Of course there are then people that have abused that aspect, taking advantage of the fact that I wouldn't see them go without, which means that the next potential friend has an even harder time at breaking through the shell. Even worse are the abusive partners who honed in on my vulnerability and used my social problems as a way to worm their way into my life and then further distance me from the outside world. I'm not going to say any more on that subject because when all's said and done, that's a part of my life that is best forgotten.
I still have social anxiety, I guess I always will, but I've found ways of coping with most situations. Firstly I have a fantastic partner who understands that I have these problems and knows all the signs that show I'm becoming distressed. More importantly he knows how to react to those signs, whether I just need to know he's beside me or whether I need to get away. I also have medical professionals who understand that I need consistency of care and that it's not a good idea to suddenly have a new doctor thrust on me. I have a health visitor who has the best of intentions but is occasionally overenthusiastic in trying to help me access different groups. We've also moved to a small village, where I have relatively few neighbours. It took me a while to get to know them, but now I know they are looking out for me as much as I look out for them, and for the first time in my life I actually feel part of a neighbourhood.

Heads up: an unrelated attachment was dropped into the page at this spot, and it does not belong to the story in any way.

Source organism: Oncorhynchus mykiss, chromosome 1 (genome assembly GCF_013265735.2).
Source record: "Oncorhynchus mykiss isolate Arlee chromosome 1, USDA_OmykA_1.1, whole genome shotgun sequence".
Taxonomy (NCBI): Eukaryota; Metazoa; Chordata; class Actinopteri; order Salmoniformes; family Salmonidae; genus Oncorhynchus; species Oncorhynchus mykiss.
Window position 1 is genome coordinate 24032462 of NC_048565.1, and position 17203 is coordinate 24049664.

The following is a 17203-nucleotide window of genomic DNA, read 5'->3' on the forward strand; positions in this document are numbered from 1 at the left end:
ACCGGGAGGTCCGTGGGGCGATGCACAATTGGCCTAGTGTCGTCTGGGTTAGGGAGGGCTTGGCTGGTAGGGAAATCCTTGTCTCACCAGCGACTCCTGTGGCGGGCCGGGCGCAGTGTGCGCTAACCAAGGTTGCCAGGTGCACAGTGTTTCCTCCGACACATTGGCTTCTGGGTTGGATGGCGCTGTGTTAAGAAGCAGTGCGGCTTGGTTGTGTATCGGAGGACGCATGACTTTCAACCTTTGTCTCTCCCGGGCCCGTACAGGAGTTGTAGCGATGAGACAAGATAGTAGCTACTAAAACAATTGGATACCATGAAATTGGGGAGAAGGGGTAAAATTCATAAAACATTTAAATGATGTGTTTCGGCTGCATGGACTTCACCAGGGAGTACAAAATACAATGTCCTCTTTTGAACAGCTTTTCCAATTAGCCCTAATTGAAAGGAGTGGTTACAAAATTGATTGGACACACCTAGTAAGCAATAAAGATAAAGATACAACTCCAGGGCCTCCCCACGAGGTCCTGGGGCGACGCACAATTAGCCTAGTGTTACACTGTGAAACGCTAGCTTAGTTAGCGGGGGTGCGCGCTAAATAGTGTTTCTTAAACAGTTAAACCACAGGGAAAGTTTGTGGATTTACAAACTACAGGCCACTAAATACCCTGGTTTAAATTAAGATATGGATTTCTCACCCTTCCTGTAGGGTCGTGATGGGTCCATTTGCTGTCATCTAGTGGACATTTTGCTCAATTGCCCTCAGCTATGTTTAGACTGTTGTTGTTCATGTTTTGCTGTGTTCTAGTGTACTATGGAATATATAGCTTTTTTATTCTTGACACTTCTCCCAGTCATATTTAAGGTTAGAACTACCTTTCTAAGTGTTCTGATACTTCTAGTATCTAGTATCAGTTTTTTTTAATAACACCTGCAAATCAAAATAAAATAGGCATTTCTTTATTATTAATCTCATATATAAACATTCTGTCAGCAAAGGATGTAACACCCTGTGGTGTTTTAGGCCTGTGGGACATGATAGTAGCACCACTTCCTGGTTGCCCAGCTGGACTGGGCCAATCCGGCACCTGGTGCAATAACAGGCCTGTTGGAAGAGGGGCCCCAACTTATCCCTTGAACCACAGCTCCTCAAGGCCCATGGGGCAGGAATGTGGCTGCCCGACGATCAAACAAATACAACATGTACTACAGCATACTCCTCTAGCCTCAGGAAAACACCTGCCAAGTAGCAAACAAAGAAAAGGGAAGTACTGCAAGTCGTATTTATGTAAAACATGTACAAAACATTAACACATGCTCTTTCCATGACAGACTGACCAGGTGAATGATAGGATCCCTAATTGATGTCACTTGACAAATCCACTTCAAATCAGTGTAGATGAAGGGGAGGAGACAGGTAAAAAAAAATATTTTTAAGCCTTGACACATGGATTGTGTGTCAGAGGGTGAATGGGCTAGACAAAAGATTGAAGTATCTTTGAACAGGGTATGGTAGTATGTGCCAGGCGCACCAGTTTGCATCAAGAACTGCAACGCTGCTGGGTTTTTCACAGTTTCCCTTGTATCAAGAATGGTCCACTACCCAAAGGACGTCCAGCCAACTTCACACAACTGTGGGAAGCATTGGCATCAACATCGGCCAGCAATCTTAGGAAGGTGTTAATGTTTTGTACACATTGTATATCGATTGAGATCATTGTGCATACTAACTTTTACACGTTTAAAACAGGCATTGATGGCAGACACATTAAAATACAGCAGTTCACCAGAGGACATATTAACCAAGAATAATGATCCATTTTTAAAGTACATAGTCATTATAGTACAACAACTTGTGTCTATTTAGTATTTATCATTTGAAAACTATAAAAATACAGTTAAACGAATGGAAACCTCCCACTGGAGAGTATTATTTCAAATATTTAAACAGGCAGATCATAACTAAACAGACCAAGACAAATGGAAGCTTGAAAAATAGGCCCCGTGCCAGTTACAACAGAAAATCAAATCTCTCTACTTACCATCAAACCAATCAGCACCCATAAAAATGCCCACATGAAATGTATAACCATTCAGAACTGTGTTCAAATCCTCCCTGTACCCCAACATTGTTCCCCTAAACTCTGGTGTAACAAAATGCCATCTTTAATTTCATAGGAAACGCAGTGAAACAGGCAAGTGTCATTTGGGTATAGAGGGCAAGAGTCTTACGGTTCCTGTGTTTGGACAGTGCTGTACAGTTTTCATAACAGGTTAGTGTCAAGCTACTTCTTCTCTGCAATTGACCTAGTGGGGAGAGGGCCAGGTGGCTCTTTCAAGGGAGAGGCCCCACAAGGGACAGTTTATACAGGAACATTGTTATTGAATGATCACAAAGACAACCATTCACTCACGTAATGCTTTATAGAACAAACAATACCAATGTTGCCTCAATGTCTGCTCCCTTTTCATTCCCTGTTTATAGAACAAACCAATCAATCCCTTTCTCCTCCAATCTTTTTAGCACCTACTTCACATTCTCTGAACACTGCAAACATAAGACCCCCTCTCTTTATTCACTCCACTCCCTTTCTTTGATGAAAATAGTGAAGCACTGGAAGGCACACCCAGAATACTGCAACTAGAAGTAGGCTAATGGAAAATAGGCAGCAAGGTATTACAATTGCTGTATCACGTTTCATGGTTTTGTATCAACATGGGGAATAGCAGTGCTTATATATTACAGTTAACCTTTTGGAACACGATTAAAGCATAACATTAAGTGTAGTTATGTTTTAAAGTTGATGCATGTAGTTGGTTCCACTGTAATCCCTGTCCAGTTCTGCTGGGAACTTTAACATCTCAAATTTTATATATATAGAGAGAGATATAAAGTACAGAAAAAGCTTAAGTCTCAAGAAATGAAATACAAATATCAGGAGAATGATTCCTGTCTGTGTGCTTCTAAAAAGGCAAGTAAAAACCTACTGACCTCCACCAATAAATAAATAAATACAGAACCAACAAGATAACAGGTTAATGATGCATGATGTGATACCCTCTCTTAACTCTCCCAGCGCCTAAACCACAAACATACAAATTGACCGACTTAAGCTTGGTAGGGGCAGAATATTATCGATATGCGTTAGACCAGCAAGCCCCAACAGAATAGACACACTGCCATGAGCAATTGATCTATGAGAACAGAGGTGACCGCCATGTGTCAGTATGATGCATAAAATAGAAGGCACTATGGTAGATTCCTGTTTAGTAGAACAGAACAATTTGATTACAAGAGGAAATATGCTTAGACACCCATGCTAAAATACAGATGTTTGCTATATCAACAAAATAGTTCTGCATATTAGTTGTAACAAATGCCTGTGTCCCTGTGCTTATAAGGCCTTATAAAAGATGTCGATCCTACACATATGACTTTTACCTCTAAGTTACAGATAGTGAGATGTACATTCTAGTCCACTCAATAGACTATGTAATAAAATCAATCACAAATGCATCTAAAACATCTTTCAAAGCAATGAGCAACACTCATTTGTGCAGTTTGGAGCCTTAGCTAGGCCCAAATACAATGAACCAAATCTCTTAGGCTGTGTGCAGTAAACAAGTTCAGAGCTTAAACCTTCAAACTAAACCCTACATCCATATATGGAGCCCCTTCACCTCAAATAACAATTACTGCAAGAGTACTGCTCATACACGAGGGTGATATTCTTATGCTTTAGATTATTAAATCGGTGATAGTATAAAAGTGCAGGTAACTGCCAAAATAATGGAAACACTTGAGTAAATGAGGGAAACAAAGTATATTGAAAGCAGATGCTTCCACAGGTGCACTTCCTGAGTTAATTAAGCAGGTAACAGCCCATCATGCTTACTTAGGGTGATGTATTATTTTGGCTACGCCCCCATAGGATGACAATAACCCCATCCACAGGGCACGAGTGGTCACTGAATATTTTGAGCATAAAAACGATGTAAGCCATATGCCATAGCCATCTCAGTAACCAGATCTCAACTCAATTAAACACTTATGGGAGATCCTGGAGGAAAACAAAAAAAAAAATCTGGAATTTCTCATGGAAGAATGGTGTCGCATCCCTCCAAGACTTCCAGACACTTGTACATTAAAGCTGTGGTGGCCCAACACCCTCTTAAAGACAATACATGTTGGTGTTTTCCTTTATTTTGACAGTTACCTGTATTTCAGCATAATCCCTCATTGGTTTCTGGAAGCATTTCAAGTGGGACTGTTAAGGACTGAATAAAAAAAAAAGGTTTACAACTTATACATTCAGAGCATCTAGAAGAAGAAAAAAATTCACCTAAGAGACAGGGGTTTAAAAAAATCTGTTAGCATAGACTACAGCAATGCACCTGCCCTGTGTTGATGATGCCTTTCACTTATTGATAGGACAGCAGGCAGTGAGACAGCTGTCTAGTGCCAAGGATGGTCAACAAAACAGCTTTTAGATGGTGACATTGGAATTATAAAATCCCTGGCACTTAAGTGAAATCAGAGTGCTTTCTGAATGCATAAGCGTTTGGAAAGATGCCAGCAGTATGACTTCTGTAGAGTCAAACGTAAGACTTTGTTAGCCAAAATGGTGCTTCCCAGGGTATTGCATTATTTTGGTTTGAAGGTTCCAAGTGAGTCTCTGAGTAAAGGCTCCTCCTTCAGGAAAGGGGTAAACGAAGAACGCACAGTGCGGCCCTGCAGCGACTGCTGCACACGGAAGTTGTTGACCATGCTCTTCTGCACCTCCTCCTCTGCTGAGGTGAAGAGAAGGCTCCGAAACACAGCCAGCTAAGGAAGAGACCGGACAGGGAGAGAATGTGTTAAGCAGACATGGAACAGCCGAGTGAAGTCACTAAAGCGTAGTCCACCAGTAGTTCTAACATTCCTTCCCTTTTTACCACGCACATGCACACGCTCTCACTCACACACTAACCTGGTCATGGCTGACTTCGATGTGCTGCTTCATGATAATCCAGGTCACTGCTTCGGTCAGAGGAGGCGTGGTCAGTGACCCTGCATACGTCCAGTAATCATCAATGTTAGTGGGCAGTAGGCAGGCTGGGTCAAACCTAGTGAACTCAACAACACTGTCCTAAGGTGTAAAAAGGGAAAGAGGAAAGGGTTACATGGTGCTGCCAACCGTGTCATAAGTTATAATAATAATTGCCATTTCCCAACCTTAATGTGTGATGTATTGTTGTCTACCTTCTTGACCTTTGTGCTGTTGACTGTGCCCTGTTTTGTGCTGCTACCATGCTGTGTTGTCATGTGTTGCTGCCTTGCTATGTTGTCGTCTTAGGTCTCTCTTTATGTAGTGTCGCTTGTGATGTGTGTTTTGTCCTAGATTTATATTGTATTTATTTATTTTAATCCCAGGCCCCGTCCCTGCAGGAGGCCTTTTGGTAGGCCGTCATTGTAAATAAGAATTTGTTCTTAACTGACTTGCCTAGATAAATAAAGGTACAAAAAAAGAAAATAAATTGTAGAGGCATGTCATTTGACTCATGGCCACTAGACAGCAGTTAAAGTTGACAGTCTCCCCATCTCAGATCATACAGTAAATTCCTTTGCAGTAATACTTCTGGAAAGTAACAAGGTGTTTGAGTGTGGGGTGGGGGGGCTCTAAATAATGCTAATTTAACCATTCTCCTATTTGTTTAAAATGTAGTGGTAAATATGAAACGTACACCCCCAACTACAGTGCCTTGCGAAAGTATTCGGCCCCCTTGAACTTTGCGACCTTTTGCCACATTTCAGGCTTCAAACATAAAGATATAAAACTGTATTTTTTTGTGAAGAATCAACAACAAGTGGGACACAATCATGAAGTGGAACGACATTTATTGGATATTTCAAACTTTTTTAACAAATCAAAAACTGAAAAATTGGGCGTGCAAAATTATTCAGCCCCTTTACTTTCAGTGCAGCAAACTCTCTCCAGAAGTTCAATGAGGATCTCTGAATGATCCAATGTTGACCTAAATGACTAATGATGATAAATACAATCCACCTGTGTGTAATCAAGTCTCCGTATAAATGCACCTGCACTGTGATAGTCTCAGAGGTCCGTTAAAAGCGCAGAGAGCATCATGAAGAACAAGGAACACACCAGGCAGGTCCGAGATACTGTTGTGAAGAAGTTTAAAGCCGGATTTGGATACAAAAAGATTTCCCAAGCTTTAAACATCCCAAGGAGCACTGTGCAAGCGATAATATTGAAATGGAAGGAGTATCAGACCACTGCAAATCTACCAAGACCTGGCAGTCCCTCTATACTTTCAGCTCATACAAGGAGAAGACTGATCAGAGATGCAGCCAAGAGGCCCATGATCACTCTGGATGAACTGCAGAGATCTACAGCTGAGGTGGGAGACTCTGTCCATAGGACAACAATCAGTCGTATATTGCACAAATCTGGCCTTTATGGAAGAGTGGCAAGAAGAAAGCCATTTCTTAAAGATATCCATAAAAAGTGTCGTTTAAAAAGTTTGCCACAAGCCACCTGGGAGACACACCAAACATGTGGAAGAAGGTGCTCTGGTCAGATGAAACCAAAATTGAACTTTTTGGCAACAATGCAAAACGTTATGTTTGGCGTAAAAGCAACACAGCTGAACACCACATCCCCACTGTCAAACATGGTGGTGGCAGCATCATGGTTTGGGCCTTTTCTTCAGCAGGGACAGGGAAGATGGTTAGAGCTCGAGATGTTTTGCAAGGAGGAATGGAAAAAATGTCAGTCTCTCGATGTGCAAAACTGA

Whatever the future holds, I don't want to pass my fears on to my sixteen month old baby (and hopefully haven't passed them on to the older children). So I force myself to deal with the situations I find stressful, I've already touched on the fact that I turn up to groups early. Well I actually turn up to almost every appointment early, it really is my way of coping. It's all in my head but there's something about being the first in the room that helps me deal with strangers, even just knowing I'm early helps. To be honest there is absolutely no way I could force myself to go to anything knowing I was late, I even turn up at GP appointments half hour early. This also gives me time to calm myself if the panic starts to rise, maybe the only yourself thing I've got out of years of counselling is breathing exercises. A few long deep breathes and the panic moves a bit further down where it can't do any damage.
One thing I don't do is take any sort of medication, prescribed, legal or otherwise. I did take antidepressants for a time, but these really didn't do much more than mask the problems I was having, the only way I've found of dealing with the fear is to actually face it. (Nothing is quite as bad as I build it up to in my head). At another point in my life I did use alcohol as a way of helping me deal with social situations as it helps to break down the inhibitions I've built up. But of course this only works while drunk and it soon became apparent that I was abusing alcohol and now I barely touch the stuff.
===Am I SAD?==